Alice Middle East Programming Competition
Alice Middle East Programming Competition

Al Arqam Academy wins first place at Carnegie Mellon programming competition

Fourth annual Alice Middle East Programming Competition hosts more than 100 students from 12 schools across Qatar 

DOHA, Qatar: A team from Al Arqam Academy took first place in the Alice Middle East Programming Competition for middle and high school students at Carnegie Mellon University in Qatar (CMU-Q). There were 111 students from 12 schools who participated in the fourth annual showcase of creativity and programming skills.

Michael Trick, Dean of CMU-Q, congratulated all of the participants of the competition: “Alice was developed at Carnegie Mellon to make programming accessible to school-aged children. These students have not only learned the concepts well, they used creativity and imagination to create some amazing projects. The world of computing is now open to them.”

Alice Middle East is an educational software program that teaches students fundamental programming concepts as they create animated movies and simple videos. Originally developed at Carnegie Mellon’s main campus in the US, Alice was adapted for Qatar by researchers at CMU-Q, with support from a National Priorities Research Program (NPRP) grant from Qatar National Research Fund (QNRF). With the support of the Ministry of Education and Higher Education, Alice Middle East is now part of the curriculum at all Qatar government schools that teach information communication technology.

In 2018, CMU-Q and Jassim & Hamad Bin Jassim Charitable Foundation created the Hamad Bin Jassim Center for K-12 Computer Science Education that supports Alice Middle East. Saeed Mathkar AlHajri, Board Member and CEO of Jassim & Hamad Bin Jassim Charitable Foundation, noted: “We created the center for computer science education with CMU-Q to give students the tools they will need in their studies and in their careers. These students show that when we provide children with knowledge, we unlock their creativity and talent.”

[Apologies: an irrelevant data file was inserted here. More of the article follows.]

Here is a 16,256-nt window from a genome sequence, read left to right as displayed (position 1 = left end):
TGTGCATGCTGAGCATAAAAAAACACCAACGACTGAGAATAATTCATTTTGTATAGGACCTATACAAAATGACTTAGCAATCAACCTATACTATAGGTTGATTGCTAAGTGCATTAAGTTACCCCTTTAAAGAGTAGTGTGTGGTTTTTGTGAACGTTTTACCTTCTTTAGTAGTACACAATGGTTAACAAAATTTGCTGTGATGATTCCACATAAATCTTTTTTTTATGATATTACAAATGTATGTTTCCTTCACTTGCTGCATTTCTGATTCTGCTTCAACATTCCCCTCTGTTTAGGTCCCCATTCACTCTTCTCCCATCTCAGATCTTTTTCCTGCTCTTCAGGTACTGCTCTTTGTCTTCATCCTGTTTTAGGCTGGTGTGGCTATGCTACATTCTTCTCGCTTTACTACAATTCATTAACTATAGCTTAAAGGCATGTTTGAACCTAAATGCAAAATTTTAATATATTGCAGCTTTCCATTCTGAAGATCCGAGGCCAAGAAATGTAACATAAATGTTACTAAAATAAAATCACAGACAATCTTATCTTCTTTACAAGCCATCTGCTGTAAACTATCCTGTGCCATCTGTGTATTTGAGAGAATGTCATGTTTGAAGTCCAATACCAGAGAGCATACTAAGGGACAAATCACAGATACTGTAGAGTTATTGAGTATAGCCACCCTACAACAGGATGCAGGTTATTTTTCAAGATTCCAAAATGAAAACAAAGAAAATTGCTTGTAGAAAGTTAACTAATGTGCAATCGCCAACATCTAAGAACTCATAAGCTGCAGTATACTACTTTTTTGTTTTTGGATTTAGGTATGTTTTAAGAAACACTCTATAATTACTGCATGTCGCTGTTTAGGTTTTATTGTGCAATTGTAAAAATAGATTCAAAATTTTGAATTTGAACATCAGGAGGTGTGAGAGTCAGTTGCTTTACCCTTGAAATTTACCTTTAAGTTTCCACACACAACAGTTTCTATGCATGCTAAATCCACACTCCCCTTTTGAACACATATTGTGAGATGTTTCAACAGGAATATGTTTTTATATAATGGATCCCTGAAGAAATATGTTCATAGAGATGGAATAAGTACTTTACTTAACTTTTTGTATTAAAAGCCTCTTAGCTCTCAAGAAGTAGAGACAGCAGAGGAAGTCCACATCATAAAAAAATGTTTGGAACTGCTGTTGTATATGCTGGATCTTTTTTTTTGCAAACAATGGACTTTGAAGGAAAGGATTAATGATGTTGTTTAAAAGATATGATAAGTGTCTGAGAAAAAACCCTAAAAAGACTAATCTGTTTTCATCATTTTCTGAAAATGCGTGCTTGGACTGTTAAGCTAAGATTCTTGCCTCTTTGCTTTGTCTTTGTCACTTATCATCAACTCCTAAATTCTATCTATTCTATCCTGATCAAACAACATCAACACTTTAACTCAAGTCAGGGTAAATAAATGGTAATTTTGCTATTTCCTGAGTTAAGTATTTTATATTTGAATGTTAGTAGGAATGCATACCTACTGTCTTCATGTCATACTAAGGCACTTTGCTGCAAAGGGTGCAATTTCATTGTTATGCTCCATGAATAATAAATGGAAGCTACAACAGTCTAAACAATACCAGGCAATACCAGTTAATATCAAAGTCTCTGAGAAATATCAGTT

The competition was sponsored by Abu Issa Holdings, a strategic partner of CMU-Q. The Chairman and CEO, Ashraf Abu Issa, observed that many of the Alice projects were directly connected to Qatar: “Many of these student-led projects show us how young people view Qatar. It is very encouraging to see many young minds envisioning a technological and advanced future for Qatar.”

The competition was the culmination of weeks of preparation by the teams, who created animations in the categories of education, social good, the environment, tourism and video games. They were judged for programming skills, creativity, oral presentations and teamwork.

Abdul Sattar Al-Taie, Executive Director of QNRF and a long-time supporter of Alice Middle East, commented: “It is a priority for us to fund research that will contribute to Qatar’s human development for future generations. We are very pleased to see these students embrace the knowledge they have learned through Alice Middle East and create these imaginative and technically challenging projects.”

Saquib Razak, associate teaching professor of computer science and the co-director of the Hamad Bin Jassim Center for K-12 Computer Science Education, believes that computer science is fundamentally important to the development of Qatar. “Today, computer science touches nearly every part of the Qatar economy, and computing will continue to play a bigger role as technologies advance. I congratulate all of the students for a remarkable showcase of their skills.”


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